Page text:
What the evidence shows is tax breaks do stimulate huge increases in dividends for shareholders: Intel, for example, which was one of the primary beneficiaries of the $2.5-billion package of corporate tax breaks enacted last year, closed its last California plant last year but increased its dividend payouts by 288 percent this year.
Any savings from the governor’s cuts to health and human services would be short-term at best, but more Central Coast residents would end up unemployed and in worse circumstances at inevitably much higher cost to taxpayers. For example, the North County Women’s Shelter had to lay off 11 staff after the governor zeroed out funding for domestic violence shelters last year. One of those employees lost his home as a direct result of losing his job. This year, the governor proposes to “save” $1.5 billion by reducing access to primary and preventive care for children, seniors, and people with disabilities and chronic illness. This includes such brilliant ideas as limiting adult Medi-Cal recipients (most of whom are elderly or disabled and live on less than $1,000 per month) to six prescriptions per month and 10 doctor or clinic visits per year. Consider what could happen to Frances, who works full-time but has cerebral palsy and high blood pressure, is a survivor of thyroid cancer, and takes six prescriptions a day to manage her pain, muscle spasms, blood pressure, and thyroid. She’d better not get pneumonia, because her antibiotics wouldn’t be covered.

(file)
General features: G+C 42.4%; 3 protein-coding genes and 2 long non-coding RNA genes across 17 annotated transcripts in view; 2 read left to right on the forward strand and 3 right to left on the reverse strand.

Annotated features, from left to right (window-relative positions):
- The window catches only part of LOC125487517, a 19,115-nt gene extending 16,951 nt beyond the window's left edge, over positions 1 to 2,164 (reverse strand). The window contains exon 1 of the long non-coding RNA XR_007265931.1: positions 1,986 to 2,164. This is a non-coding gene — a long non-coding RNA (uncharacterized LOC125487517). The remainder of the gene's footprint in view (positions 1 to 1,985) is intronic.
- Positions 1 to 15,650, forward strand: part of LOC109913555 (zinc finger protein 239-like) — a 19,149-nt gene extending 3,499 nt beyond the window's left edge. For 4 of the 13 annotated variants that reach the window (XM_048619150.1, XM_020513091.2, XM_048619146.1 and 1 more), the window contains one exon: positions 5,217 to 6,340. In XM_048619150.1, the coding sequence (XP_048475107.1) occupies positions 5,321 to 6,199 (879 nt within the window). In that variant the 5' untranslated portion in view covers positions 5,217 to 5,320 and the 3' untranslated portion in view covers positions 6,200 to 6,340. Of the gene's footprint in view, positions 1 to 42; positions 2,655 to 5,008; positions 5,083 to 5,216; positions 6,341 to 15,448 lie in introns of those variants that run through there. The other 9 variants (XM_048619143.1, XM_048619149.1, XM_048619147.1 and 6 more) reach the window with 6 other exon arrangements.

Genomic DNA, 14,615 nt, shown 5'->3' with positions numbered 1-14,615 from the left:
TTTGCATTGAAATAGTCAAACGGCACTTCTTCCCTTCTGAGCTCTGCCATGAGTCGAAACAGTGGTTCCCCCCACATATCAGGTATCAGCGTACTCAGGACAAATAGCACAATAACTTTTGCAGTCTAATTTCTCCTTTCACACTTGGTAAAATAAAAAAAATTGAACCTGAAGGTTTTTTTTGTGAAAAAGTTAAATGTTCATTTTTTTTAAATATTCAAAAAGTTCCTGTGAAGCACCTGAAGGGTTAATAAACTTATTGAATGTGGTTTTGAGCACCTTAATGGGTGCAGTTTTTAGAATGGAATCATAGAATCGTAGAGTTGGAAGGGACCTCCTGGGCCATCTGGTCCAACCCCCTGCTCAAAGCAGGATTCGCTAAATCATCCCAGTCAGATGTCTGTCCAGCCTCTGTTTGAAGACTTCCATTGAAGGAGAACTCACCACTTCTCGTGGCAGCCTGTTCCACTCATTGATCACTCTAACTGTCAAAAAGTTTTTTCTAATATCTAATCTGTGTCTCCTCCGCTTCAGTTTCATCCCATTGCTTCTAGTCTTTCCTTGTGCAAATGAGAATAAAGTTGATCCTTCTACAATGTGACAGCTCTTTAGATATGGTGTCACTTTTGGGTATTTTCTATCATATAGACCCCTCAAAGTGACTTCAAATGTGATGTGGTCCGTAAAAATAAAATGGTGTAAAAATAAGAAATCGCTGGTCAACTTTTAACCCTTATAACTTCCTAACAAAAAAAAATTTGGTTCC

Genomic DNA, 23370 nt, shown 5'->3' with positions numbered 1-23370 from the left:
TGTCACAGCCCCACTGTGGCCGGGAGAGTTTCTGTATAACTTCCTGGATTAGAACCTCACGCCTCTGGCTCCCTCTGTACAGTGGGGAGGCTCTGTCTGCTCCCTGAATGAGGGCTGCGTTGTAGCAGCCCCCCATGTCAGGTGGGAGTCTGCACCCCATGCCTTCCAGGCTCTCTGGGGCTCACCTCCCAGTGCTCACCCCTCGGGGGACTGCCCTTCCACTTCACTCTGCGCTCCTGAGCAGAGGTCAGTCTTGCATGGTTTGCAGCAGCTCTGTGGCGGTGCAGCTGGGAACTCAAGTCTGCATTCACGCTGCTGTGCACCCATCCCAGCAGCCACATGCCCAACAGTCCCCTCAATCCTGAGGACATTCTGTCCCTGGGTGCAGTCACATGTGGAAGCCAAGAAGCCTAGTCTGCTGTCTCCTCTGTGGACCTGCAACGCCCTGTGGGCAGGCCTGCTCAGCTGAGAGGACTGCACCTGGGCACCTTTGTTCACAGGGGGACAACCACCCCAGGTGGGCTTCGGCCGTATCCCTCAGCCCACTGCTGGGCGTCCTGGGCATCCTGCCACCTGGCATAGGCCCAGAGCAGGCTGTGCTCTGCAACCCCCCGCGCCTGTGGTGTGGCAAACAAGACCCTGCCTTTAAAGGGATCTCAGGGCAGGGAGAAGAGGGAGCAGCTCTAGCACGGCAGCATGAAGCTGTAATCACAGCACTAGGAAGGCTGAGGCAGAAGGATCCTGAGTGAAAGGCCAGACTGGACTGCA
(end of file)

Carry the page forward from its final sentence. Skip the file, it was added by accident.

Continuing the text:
The governor is neither stupid nor vicious: He’s proposing stupid cuts because there is no way to fix California’s massive state deficit without them— unless smart revenues are included as part of the solution. The Department of Waste, Fraud and Abuse has long since been eliminated and we are now talking about taking medicine away from seniors and wheelchairs from the disabled. We can avoid these stupid cuts and foster an economic recovery that works for the majority of Californians, not just a handful of Wall Street investors, if we agree on some basic priorities.